The remarks within the circles are drawn from the experience of all the vessels that passed through the square in all the months of the year. It is their aim to fill up the outline character of the square afforded by the figures. While these remarks run through all the squares that have sufficiently similar features to be described together, the figures are applicable only to the square and month in which they appear. Thus are the climatic features of each small area of ocean delineated.

It should be understood that these charts merely exhibit the experience of the past reduced to a scale of probabilities for the future: if, then, the conditions stated in any square be not exactly realized, the system should not hence be condemned.

Let any navigator consider the degree of dependence he will place on a trustworthy record of a passage he once made; the confidence with which he will refer to that record—to the experience of a single voyage!—for his guidance in traversing the same ground again: now, it is not the record of one passage alone, but of many—all conveniently arranged, with every discernible error and inaccuracy eliminated—that is given in any square of these charts.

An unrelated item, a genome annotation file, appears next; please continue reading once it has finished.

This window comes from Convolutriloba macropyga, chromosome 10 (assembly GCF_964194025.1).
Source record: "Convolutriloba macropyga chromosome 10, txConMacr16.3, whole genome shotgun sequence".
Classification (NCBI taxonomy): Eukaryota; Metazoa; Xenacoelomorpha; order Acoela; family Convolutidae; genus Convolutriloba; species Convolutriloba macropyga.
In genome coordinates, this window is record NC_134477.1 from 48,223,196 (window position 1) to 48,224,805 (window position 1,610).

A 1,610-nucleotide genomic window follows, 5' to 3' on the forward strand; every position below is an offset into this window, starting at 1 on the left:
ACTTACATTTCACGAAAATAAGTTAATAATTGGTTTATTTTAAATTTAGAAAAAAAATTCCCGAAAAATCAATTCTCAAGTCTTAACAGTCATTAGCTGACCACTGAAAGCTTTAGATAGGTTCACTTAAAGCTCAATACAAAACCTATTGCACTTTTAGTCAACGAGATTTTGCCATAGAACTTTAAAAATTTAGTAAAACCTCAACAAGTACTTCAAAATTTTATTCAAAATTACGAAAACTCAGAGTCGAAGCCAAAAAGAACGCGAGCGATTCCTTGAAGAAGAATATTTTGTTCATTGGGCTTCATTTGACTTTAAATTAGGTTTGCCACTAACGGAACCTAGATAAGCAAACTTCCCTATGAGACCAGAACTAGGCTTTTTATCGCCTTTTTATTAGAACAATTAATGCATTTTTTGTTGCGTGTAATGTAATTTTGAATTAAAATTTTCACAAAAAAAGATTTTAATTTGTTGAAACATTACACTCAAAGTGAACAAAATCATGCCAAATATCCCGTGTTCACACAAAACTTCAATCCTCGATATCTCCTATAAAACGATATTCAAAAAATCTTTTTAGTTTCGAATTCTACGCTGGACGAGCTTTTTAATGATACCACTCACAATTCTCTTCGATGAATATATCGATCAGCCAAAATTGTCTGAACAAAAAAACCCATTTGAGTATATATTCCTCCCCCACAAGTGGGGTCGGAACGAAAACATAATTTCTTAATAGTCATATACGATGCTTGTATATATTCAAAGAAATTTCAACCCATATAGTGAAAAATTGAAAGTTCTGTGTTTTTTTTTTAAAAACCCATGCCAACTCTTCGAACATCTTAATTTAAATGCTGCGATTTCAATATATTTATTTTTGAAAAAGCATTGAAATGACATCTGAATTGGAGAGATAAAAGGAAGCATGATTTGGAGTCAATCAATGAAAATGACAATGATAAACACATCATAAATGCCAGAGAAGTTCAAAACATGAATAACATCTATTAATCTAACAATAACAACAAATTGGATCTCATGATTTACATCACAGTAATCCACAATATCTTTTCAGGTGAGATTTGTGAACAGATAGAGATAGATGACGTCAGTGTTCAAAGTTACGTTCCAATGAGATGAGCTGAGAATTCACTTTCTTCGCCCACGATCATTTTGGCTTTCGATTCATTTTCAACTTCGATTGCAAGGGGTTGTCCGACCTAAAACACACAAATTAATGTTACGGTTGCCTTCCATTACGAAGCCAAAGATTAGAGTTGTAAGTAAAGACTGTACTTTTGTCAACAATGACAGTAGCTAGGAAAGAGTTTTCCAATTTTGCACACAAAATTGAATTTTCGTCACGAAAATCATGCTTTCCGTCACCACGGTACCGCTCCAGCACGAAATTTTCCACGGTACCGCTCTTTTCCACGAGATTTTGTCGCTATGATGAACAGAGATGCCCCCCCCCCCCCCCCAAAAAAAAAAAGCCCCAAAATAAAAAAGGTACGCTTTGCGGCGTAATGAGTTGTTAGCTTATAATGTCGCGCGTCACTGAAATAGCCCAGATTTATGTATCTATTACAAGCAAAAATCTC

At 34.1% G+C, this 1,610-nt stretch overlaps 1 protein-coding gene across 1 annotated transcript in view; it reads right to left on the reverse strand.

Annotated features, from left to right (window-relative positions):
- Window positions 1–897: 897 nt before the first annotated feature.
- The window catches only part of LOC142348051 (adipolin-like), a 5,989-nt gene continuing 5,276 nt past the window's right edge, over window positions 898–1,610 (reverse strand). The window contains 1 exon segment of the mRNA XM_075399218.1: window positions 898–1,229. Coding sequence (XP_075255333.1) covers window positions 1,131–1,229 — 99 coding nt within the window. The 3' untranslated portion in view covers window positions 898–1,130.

As a fair way of regarding them, let us consider the data of the square 106: of the 1,110 observations of the wind, it was 226 hours, or 20 per cent, of the whole time, from the N. W.; hence, at any future time, there are twenty chances for a K W. wind of a force of 3, against eight for a K N. W. wind, force 2; against seven for a N. wind, force 3; against three for calms and one for very light airs.

The observations of the direction of the wind on Maury's pilot charts have been incorporated with those extracted from log-books and journals of recent date, and, although they outnumber the latter, still they do not form the basis of the charts. That basis is the variety of observations compiled and reduced in the careful and laborious manner already described, and which have then been examined from every standpoint to elicit whatever beam of information they might contain to illumine the ocean highways. Therefore, in justice to the amount of thought, care, and labor bestowed on these charts, it must be stated that they are not a rearrangement of old matter, but are essentially new, and from original sources.